Sunday, 11 June 2017

Book review: When Dimple Met Rishi by Sandhya Menon

If you're white, you've probably seen yourself in books your whole life. But as a British Pakistani Muslim, it's rare for me to truly find a character I can point at and say: "That person, I share their experiences."

No more, because Sandhya Menon has written When Dimple Met Rishi, a - if we're searching for a quick pitch - YA arranged marriage rom com.

And reading When Dimple Met Rishi was one of the best, most joyful reading experiences of my life. It starts with the cover (and I know you shouldn't judge), which depicts a brown girl, smiling widely, wearing henna and a kurta, and sipping an iced coffee. It's joyful.

Here's a book about a brown girl, and she's not oppressed, and it's not about terrorism or struggles with religion or culture. Instead, it's a book about a brown girl with slightly overprotective parents, who get on her nerves sometimes. It's a book about a brown girl with big dreams doing everything she can to make them come true. It's a book about a brown girl navigating friendships. And it's a book about a brown girl falling in love with a guy she never expected to like.

Monday, 26 December 2016

Best books of 2016


I thought 2016 had a bit of a slow start when it came to books, but some of the books I've read this year are among the best I've ever read, and I'll be talking about my 10 favourite for years to come.

I made a conscious effort to try and read more books by writers of colour this year, something which bears out in my best of 2016 list (even though I still read more books by white writers, could the fact that the majority of my list is books by non-white people possibly show the really high quality of writing by writers of colour who do get published? Discuss).

There were some notable gaps in my reading this year - I failed to get round to Sarah Perry's much-lauded The Essex Serpent, which I'm now saving for a time when I can savour it, and I skipped most of the Man Booker Prize shortlist because it just didn't capture me this year, plus I've not read as much YA as I did in previous years.

Now, without further ado, here are my 10 favourite books of 2016...

Sunday, 27 November 2016

Gilmore Girls: A Year in the Life review - a trash fire with few redeeming qualities


The Gilmore Girls revival - we've all been waiting for it, wanting to revisit Stars Hollow, hang out with our favourite characters (Emily and Paris, for what it's worth), see who Rory ends up (#TeamJess).

Well, I'm here to tell you the wait was not worth it. Gilmore Girls: A Year in the Life - made up of four episodes by the show's creators Amy Sherman-Palladino and Daniel Palladino - is a trash fire with few redeeming qualities. It's horrible and awful, and it features terrible characters who act in terrible ways. In short, it's ruined the original Gilmore Girls forever.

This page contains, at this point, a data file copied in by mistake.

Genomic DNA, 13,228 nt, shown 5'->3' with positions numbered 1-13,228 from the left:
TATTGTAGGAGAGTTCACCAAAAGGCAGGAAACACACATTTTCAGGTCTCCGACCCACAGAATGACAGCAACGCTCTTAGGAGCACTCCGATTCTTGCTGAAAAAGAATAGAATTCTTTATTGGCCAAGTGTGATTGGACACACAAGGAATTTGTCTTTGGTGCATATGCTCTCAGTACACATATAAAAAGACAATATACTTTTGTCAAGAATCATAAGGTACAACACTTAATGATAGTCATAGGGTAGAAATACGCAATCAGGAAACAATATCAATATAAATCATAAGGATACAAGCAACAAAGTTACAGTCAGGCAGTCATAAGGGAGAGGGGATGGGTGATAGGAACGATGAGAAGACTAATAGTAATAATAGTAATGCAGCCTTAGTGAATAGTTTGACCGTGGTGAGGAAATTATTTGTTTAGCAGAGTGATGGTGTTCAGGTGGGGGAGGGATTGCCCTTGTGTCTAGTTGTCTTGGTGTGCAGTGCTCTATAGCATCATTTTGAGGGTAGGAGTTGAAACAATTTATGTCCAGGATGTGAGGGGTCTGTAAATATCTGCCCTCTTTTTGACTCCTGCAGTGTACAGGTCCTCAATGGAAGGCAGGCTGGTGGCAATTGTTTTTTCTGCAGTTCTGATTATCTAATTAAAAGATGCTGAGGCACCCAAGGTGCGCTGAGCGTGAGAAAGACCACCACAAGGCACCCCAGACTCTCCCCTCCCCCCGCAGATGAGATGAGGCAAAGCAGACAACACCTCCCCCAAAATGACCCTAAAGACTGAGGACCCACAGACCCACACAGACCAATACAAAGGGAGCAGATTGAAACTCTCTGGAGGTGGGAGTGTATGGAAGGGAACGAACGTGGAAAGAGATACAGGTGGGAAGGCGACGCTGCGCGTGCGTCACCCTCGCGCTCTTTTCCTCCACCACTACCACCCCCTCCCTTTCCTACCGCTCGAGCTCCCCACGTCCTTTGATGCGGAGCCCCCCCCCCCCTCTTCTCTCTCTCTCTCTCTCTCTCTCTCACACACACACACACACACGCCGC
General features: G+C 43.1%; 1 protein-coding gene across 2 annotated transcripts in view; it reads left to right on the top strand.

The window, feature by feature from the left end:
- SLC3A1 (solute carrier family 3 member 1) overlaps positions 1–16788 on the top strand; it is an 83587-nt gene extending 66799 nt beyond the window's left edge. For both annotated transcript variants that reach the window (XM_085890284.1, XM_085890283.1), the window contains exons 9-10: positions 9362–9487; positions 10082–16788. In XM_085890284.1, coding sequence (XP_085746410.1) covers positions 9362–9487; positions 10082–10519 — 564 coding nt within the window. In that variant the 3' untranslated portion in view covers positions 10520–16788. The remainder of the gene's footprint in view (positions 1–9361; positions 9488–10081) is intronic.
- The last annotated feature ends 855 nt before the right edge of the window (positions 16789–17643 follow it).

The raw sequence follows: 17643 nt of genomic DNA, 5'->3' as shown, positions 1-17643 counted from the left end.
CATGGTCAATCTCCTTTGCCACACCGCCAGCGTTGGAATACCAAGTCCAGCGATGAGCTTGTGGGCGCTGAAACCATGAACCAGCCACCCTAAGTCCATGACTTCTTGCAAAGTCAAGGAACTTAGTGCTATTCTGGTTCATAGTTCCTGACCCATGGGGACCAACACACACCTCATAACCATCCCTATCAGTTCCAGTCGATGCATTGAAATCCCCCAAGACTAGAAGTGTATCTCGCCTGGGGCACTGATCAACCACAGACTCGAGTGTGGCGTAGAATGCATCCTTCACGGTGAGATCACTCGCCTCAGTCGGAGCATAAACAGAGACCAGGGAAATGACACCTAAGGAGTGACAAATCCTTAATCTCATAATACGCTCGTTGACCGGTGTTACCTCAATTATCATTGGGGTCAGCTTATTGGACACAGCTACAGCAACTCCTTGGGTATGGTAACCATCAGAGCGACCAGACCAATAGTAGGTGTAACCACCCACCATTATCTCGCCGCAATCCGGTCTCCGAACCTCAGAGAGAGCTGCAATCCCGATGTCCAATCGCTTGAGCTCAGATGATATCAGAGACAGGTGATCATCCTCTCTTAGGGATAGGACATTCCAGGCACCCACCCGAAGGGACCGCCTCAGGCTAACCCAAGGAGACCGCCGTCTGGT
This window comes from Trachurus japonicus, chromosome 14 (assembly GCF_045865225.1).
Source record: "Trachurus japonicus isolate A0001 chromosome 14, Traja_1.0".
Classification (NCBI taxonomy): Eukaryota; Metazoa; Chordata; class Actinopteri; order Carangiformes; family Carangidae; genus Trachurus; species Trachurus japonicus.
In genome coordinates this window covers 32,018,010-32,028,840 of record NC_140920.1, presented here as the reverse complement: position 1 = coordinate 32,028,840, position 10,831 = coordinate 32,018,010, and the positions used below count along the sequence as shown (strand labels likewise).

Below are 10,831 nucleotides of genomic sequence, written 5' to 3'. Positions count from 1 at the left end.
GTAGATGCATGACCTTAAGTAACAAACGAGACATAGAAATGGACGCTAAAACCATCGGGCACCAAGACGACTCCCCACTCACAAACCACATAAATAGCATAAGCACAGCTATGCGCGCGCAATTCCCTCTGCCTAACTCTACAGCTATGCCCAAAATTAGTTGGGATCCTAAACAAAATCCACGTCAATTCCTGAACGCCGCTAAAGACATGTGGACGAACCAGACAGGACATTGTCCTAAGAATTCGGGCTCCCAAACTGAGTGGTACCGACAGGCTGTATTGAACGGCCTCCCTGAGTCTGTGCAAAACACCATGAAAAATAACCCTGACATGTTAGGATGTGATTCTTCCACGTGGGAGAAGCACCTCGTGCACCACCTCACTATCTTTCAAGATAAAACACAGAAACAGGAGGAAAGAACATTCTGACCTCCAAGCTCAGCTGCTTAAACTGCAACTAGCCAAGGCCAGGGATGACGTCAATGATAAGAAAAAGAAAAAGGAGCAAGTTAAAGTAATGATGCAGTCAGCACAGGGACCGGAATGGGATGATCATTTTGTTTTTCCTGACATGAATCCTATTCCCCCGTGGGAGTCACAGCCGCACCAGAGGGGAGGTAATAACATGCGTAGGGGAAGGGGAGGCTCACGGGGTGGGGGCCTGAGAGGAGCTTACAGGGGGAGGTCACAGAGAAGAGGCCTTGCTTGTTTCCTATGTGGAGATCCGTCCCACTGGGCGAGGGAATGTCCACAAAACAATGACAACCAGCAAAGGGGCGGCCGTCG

Warning, there are spoilers ahead for all four episodes...

Tuesday, 5 July 2016

Book review: The Good Immigrant ed. by Nikesh Shukla

Sometimes a book hits at the right time. The Good Immigrant, edited by Nikesh Shukla and crowdfunded on the publishing platform Unbound, is one of those books.

I'm heartbroken over the result of the EU referendum, saddened and angered by the surge in openly racist attacks, and all round worried about the future of the UK. And even before the referendum, who can have missed the discourse around immigrants in recent months, even years? From Prime Minister David Cameron calling refugees seeking shelter from war a "swarm" to Donald Trump's plans to build a wall between Mexico and America and ban all Muslims from entering the US, it can seem like an awful time to not be white.

So The Good Immigrant is both a soothing balm and a fiery call to action against the ugliness of the world today. As the daughter of immigrants, I have a particular interest in this book, but this collection of essays is essential reading for all human beings. It's not a book of essays where non-white people moan about how they're treated unfairly - it's a collection of nuanced pieces looking at the immigrant experience, providing a state of the nation and serving as an eye-opening agent for change. During my reading I laughed, I fought back tears, I nodded in understanding, I got angry, and I also felt inspired.

Monday, 6 June 2016

Sunday, 17 April 2016

The People v OJ Simpson: American Crime Story - further reading

The People v OJ Simpson. Picture: BBC/Fox
I'm a little bit obsessed with The People v OJ Simpson, and as well as tuning in every week to the TV programme I've been reading a lot around the subject, from pieces of journalism from the time of the trial to think pieces.

If you're as fascinated by me as the case (and you've read the book by Jeffrey Toobin that the show is based on), here is some recommended further reading...

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